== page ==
Beyond causality: Additional benefits of RCTs for improving health care delivery

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The medical community has long valued medical randomized controlled trials (RCTS) for their ability to tell us whether medicines cause any improvement (or worsening) of health and safety. Take the Covid-19 vaccines: manufacturers have used RCTs to determine the safety and efficacy of their vaccines.

RCTs are also well-known for being able to determine the effect of a health care program or policy, but they are not a one-trick-pony. As we (Alsan and Finkelstein) highlight in our new Milbank Quarterly article, RCTs have (at least) four additional benefits that are useful for addressing pressing health policy questions.

RCTs empower us to answer the questions we want to answer

RCTs allow researchers, practitioners, and policymakers to study the questions that they want to study, rather than having to limit themselves to what they can study based on naturally occurring variation that already exists.

One example is the 2017 Oakland study on diversity in the physician workforce. Researchers were interested in the effect of a physician’s race concordance between patient and physician on their demand for health services, among Black men. Identifying this effect with observational data would be difficult because most individuals choose their primary care doctor, and many of the most vulnerable individuals do not have a primary care doctor at all. Additionally, a lack of diversity in the physician workforce makes it hard for patients to find doctors that look like them.

Researchers overcame these challenges by randomizing Black male patients to receive either a Black or non-Black doctor and studied how such assignment affected demand for preventative care. The study found that Black male patients who were randomly assigned to a Black provider were eighteen percentage points more likely to undertake preventative care.

RCTs can test theory

A critique of many studies–including some RCTs–is that they don’t illuminate “why” a program or policy had or didn’t have an impact. In some cases, RCTs can be designed to test different theories and pinpoint reasons why a program or policy was effective or not.

One example of researchers designing an RCT in this manner is a 2010 study on the impact of immunization camps and incentives. A nonprofit, Seva Mandir, aimed to increase child immunization rates in rural Udaipur, India. The researchers designed the evaluation to determine why immunization rates were so low. One potential barrier was that clinics that offered vaccines were often closed. Another possibility was that it was challenging for families to go to the clinics for the five courses of immunizations and they were not being incentivized enough to go.

The researchers investigated this problem by randomly assigning the community into three groups: a comparison group, a treatment group with an intervention aimed at combating the closed clinics issue, and a second treatment group that also received incentives. Because of this study design, researchers were able to determine that both were significant barriers to child immunization.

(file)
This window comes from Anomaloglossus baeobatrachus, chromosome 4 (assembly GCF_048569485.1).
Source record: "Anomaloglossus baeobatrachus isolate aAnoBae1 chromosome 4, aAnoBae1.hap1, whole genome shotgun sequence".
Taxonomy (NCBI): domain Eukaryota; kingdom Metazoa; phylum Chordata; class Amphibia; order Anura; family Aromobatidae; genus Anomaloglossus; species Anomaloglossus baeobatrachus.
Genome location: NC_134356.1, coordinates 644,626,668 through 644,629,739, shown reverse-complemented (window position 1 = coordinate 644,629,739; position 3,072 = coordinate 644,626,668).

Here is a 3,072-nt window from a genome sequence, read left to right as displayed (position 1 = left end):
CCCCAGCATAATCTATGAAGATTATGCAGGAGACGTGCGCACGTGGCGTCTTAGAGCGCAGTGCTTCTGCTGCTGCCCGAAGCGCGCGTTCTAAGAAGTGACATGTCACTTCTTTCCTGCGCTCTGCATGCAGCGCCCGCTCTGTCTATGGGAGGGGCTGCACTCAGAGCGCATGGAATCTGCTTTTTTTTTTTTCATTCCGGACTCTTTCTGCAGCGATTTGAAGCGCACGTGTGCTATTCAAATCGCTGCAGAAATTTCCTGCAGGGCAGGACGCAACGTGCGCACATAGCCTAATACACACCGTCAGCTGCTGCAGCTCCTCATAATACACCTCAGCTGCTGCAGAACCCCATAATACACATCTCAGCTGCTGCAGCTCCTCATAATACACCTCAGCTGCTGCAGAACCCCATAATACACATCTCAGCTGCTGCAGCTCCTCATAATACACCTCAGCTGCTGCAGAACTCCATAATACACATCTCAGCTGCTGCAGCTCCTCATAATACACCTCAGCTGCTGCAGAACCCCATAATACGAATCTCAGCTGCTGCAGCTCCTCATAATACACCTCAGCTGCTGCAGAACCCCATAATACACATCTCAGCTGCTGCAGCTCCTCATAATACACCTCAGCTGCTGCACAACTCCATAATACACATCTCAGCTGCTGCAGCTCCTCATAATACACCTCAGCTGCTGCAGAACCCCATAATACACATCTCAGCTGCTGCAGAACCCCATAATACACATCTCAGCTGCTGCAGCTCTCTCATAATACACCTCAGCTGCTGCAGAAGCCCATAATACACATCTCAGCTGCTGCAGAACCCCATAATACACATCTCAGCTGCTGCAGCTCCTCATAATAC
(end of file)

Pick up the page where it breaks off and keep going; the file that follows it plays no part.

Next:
RCTs can credibly examine indirect effects

Sometimes a program may be intended to serve one group of people, but it may have positive or negative indirect, or “spillover,” effects on other groups. Large-scale RCTs can be used to credibly measure these spillovers.

Two recent, nationwide RCTs involving the Centers for Medicare & Medicaid Services revealed that there are substantial impacts of Medicare policy on the treatment of non-Medicare patients. In one, a different way of reimbursing for hip and knee replacements for Medicare patients was randomly introduced in some metropolitan areas and not in others. Yet both Medicare patients and privately insured patients were impacted similarly. These results suggest that one insurer’s reforms can have broader effects on the treatment of patients as a whole.

RCTs can facilitate fruitful collaboration

RCTs often necessitate researchers to connect with providers to design and implement a study, strengthening research designs. The collaboration between researchers and the organizations that implement the programs or policies that are being evaluated are invaluable. Implementing organizations can provide advice about study design and study interpretation.

This proved to be true for the Oakland physician-patient racial concordance study discussed earlier. I (Alsan) and my co-authors collaborated with implementing organizations to run focus groups with Black men that indicated that advertising the study as including injections, such as flu vaccines, could deter patients. This information led to modifications to the study advertisements, which ultimately improved recruitment and the study overall.

Interested in learning more about RCTs?

The additional benefits of RCTs beyond causality are numerous and can help us learn how to improve health policy. Read more about these benefits demonstrated by recent RCTs in the paper, Beyond Causality: Additional Benefits of Randomized Controlled Trials for Improving Health Care Delivery.

For the health policy and medical community excited to learn about lessons learned from randomized evaluations in health care delivery, recordings of our recent virtual convening, “HCDI at 8: Building on Eight Years of Randomized Evaluations to Improve Health Care Delivery” are now available.

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